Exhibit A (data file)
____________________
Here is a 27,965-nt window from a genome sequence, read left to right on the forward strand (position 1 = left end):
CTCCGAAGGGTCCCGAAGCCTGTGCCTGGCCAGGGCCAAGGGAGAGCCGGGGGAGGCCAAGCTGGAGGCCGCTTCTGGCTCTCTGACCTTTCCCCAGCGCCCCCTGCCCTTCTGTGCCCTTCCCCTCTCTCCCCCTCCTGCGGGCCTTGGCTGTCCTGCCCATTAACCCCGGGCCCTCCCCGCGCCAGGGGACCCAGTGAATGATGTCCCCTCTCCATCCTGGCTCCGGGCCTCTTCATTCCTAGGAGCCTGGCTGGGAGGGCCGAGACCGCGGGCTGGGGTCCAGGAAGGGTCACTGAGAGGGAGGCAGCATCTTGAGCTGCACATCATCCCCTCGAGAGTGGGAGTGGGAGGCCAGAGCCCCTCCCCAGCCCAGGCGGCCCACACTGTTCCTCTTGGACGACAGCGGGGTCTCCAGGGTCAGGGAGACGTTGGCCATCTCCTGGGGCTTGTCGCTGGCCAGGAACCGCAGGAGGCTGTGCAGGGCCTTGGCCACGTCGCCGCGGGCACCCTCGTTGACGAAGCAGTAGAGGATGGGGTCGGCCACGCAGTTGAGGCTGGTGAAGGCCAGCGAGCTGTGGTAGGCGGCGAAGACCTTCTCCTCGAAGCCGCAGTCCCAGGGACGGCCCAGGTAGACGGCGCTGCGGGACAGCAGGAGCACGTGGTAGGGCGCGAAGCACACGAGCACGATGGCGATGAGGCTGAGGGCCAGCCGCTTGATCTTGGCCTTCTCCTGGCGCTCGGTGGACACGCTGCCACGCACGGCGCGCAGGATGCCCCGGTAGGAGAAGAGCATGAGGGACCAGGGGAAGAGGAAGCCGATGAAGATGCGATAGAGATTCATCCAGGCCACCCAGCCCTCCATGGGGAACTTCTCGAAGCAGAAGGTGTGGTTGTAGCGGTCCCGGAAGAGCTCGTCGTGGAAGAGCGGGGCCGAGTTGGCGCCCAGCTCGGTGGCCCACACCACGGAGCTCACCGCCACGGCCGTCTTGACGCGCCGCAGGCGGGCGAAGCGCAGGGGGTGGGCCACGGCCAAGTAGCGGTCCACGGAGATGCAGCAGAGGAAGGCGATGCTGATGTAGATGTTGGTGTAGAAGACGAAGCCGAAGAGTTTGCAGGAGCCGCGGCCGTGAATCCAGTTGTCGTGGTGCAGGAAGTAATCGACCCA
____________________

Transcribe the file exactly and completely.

Here is a 27,965-nt window from a genome sequence, read left to right on the forward strand (position 1 = left end):
CTCCGAAGGGTCCCGAAGCCTGTGCCTGGCCAGGGCCAAGGGAGAGCCGGGGGAGGCCAAGCTGGAGGCCGCTTCTGGCTCTCTGACCTTTCCCCAGCGCCCCCTGCCCTTCTGTGCCCTTCCCCTCTCTCCCCCTCCTGCGGGCCTTGGCTGTCCTGCCCATTAACCCCGGGCCCTCCCCGCGCCAGGGGACCCAGTGAATGATGTCCCCTCTCCATCCTGGCTCCGGGCCTCTTCATTCCTAGGAGCCTGGCTGGGAGGGCCGAGACCGCGGGCTGGGGTCCAGGAAGGGTCACTGAGAGGGAGGCAGCATCTTGAGCTGCACATCATCCCCTCGAGAGTGGGAGTGGGAGGCCAGAGCCCCTCCCCAGCCCAGGCGGCCCACACTGTTCCTCTTGGACGACAGCGGGGTCTCCAGGGTCAGGGAGACGTTGGCCATCTCCTGGGGCTTGTCGCTGGCCAGGAACCGCAGGAGGCTGTGCAGGGCCTTGGCCACGTCGCCGCGGGCACCCTCGTTGACGAAGCAGTAGAGGATGGGGTCGGCCACGCAGTTGAGGCTGGTGAAGGCCAGCGAGCTGTGGTAGGCGGCGAAGACCTTCTCCTCGAAGCCGCAGTCCCAGGGACGGCCCAGGTAGACGGCGCTGCGGGACAGCAGGAGCACGTGGTAGGGCGCGAAGCACACGAGCACGATGGCGATGAGGCTGAGGGCCAGCCGCTTGATCTTGGCCTTCTCCTGGCGCTCGGTGGACACGCTGCCACGCACGGCGCGCAGGATGCCCCGGTAGGAGAAGAGCATGAGGGACCAGGGGAAGAGGAAGCCGATGAAGATGCGATAGAGATTCATCCAGGCCACCCAGCCCTCCATGGGGAACTTCTCGAAGCAGAAGGTGTGGTTGTAGCGGTCCCGGAAGAGCTCGTCGTGGAAGAGCGGGGCCGAGTTGGCGCCCAGCTCGGTGGCCCACACCACGGAGCTCACCGCCACGGCCGTCTTGACGCGCCGCAGGCGGGCGAAGCGCAGGGGGTGGGCCACGGCCAAGTAGCGGTCCACGGAGATGCAGCAGAGGAAGGCGATGCTGATGTAGATGTTGGTGTAGAAGACGAAGCCGAAGAGTTTGCAGGAGCCGCGGCCGTGAATCCAGTTGTCGTGGTGCAGGAAGTAATCGACCCA